Davis.’s review published on Letterboxd:
trust nobody... not even yourself
"They could have cloned Nelson Mandela."
"Nelson Mandela couldn't kill a man on a moving train from two kilometers away."
maybe unreality is the new reality. watched in 3D+ HFR (which i'm assuming was 60 fps at Regal) and i couldn't be more impressed, especially with the depth of field manipulation in the action sequences, like when Young Will and Old Will are trading shots at each other across the z-axis, both fully in focus. the subsequent dirtbike chase is an immediate Best Setpiece of the Decade contender, breathtakingly clean & inventive, with immersive POV angles and an elegant fluidity. the tech also serves an overt thematic purpose, its wonky slickness standing in for not just the increasing dehumanization of modern warfare -- this would pair well with THE BOURNE LEGACY -- but the increasing digitization of action filmmaking as well. Grizzled Will, the analog movie star of yesteryear, haunted by the prospect of a newer, shinier Mr. July. at one point these avatars of vitality & mortality do battle in a literal catacomb full of human skeletons.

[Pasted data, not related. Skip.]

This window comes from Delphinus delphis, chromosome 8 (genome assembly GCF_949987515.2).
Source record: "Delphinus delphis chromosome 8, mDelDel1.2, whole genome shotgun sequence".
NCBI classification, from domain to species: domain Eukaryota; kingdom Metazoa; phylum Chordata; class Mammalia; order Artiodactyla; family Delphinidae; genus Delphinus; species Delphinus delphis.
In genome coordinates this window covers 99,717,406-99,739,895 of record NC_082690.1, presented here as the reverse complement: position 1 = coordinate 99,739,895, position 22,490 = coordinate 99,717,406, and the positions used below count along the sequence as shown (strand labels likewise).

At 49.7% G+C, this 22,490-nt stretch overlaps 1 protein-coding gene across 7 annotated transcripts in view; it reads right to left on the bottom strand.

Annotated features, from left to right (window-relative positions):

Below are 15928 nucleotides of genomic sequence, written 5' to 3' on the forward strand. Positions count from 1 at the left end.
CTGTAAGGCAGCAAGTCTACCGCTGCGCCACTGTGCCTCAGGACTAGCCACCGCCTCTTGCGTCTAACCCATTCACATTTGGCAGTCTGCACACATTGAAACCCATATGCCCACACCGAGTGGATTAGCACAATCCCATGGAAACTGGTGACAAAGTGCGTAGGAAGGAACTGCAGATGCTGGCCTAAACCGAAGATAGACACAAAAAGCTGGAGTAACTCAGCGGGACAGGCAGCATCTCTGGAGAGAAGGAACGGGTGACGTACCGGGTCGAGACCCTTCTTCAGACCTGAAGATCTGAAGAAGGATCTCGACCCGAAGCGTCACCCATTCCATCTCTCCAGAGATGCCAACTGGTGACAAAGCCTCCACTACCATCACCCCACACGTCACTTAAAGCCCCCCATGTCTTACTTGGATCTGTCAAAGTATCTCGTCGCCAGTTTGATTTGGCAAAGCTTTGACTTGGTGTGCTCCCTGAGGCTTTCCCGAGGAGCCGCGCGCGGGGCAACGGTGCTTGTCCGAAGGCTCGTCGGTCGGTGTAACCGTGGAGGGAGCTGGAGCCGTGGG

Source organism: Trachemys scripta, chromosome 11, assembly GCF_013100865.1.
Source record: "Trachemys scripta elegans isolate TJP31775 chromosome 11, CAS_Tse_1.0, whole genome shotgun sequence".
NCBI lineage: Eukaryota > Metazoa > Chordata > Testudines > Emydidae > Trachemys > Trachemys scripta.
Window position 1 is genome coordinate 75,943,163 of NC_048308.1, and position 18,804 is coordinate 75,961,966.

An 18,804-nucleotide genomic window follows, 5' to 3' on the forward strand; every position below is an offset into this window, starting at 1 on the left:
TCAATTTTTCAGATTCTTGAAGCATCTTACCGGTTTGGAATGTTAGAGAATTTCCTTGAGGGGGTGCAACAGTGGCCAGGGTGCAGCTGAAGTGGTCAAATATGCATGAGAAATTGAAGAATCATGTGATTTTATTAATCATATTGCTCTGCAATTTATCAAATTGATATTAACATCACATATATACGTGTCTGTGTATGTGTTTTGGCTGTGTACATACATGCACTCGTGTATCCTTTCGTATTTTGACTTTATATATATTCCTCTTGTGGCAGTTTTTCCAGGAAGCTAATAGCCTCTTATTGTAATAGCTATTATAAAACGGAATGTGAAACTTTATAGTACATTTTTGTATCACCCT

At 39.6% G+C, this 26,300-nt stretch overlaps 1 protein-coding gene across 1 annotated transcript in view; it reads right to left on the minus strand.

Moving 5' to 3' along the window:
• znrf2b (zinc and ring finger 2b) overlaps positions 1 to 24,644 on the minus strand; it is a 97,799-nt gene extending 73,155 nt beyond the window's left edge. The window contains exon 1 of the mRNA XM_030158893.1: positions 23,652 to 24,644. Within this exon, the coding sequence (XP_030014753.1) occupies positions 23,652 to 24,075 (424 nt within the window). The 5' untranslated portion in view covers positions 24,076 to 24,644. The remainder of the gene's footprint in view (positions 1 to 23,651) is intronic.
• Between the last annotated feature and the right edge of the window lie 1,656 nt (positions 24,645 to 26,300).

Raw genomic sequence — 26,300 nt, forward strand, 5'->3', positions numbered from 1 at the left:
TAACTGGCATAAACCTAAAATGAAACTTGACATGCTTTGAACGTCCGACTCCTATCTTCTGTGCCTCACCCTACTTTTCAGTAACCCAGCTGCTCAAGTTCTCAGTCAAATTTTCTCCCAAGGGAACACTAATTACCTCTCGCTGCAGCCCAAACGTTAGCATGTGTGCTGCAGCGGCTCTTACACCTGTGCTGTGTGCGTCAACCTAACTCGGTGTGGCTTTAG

this being an Ang Lee picture there is also a sincere, soulful streak to the human drama that i admired, Smith giving two distinctly moving performances that earnestly approach things like generational trauma, fear of abandonment, and absentee fathers in a way that grounds the film emotionally no matter the script's absurdities or deficiencies. the FAST & FURIOUS fan in me smiled, but i couldn't help imagine a John Woo version of this starring Modern Chow Yun-fat and Mark Gor era Chow Yun-fat. Ang does pepper the film with some unforgettable idiosyncrasies though, like a fleeting shot of Benedict Wong smoking The Big Cigar next to a toucan that exists for seemingly no other reason than to indicate some vague passage of time. how could you hate something this fresh & funky?